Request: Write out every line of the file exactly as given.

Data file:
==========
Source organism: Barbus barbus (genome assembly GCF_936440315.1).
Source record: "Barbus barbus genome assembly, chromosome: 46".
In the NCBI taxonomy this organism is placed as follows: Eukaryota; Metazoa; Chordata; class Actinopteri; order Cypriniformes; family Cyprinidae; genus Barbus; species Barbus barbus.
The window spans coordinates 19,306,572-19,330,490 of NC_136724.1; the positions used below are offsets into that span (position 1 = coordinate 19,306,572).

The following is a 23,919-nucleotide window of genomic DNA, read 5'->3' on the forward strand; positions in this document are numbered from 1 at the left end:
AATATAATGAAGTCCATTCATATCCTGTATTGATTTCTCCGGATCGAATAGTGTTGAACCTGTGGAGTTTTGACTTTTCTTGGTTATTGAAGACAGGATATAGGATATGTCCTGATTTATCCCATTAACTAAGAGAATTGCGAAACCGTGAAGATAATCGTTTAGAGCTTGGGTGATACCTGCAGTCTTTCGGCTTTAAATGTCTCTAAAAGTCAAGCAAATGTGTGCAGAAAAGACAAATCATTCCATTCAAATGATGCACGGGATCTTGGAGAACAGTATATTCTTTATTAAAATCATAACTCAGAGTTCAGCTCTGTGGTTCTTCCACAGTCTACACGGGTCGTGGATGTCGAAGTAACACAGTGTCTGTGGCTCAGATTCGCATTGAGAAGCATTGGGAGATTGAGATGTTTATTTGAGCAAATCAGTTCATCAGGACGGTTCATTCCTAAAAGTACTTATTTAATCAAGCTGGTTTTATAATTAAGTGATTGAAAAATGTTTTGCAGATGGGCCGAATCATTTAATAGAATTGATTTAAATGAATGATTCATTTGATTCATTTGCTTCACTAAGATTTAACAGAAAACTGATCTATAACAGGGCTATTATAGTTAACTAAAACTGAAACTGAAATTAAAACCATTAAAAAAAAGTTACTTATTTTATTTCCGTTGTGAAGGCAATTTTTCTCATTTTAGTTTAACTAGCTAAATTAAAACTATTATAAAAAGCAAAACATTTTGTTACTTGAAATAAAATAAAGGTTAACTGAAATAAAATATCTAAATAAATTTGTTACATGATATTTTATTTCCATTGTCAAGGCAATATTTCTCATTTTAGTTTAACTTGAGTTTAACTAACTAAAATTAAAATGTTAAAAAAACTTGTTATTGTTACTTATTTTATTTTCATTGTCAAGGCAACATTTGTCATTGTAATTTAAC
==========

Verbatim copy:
Source organism: Barbus barbus (genome assembly GCF_936440315.1).
Source record: "Barbus barbus genome assembly, chromosome: 46".
In the NCBI taxonomy this organism is placed as follows: Eukaryota; Metazoa; Chordata; class Actinopteri; order Cypriniformes; family Cyprinidae; genus Barbus; species Barbus barbus.
The window spans coordinates 19,306,572-19,330,490 of NC_136724.1; the positions used below are offsets into that span (position 1 = coordinate 19,306,572).

The following is a 23,919-nucleotide window of genomic DNA, read 5'->3' on the forward strand; positions in this document are numbered from 1 at the left end:
AATATAATGAAGTCCATTCATATCCTGTATTGATTTCTCCGGATCGAATAGTGTTGAACCTGTGGAGTTTTGACTTTTCTTGGTTATTGAAGACAGGATATAGGATATGTCCTGATTTATCCCATTAACTAAGAGAATTGCGAAACCGTGAAGATAATCGTTTAGAGCTTGGGTGATACCTGCAGTCTTTCGGCTTTAAATGTCTCTAAAAGTCAAGCAAATGTGTGCAGAAAAGACAAATCATTCCATTCAAATGATGCACGGGATCTTGGAGAACAGTATATTCTTTATTAAAATCATAACTCAGAGTTCAGCTCTGTGGTTCTTCCACAGTCTACACGGGTCGTGGATGTCGAAGTAACACAGTGTCTGTGGCTCAGATTCGCATTGAGAAGCATTGGGAGATTGAGATGTTTATTTGAGCAAATCAGTTCATCAGGACGGTTCATTCCTAAAAGTACTTATTTAATCAAGCTGGTTTTATAATTAAGTGATTGAAAAATGTTTTGCAGATGGGCCGAATCATTTAATAGAATTGATTTAAATGAATGATTCATTTGATTCATTTGCTTCACTAAGATTTAACAGAAAACTGATCTATAACAGGGCTATTATAGTTAACTAAAACTGAAACTGAAATTAAAACCATTAAAAAAAAGTTACTTATTTTATTTCCGTTGTGAAGGCAATTTTTCTCATTTTAGTTTAACTAGCTAAATTAAAACTATTATAAAAAGCAAAACATTTTGTTACTTGAAATAAAATAAAGGTTAACTGAAATAAAATATCTAAATAAATTTGTTACATGATATTTTATTTCCATTGTCAAGGCAATATTTCTCATTTTAGTTTAACTTGAGTTTAACTAACTAAAATTAAAATGTTAAAAAAACTTGTTATTGTTACTTATTTTATTTTCATTGTCAAGGCAACATTTGTCATTGTAATTTAAC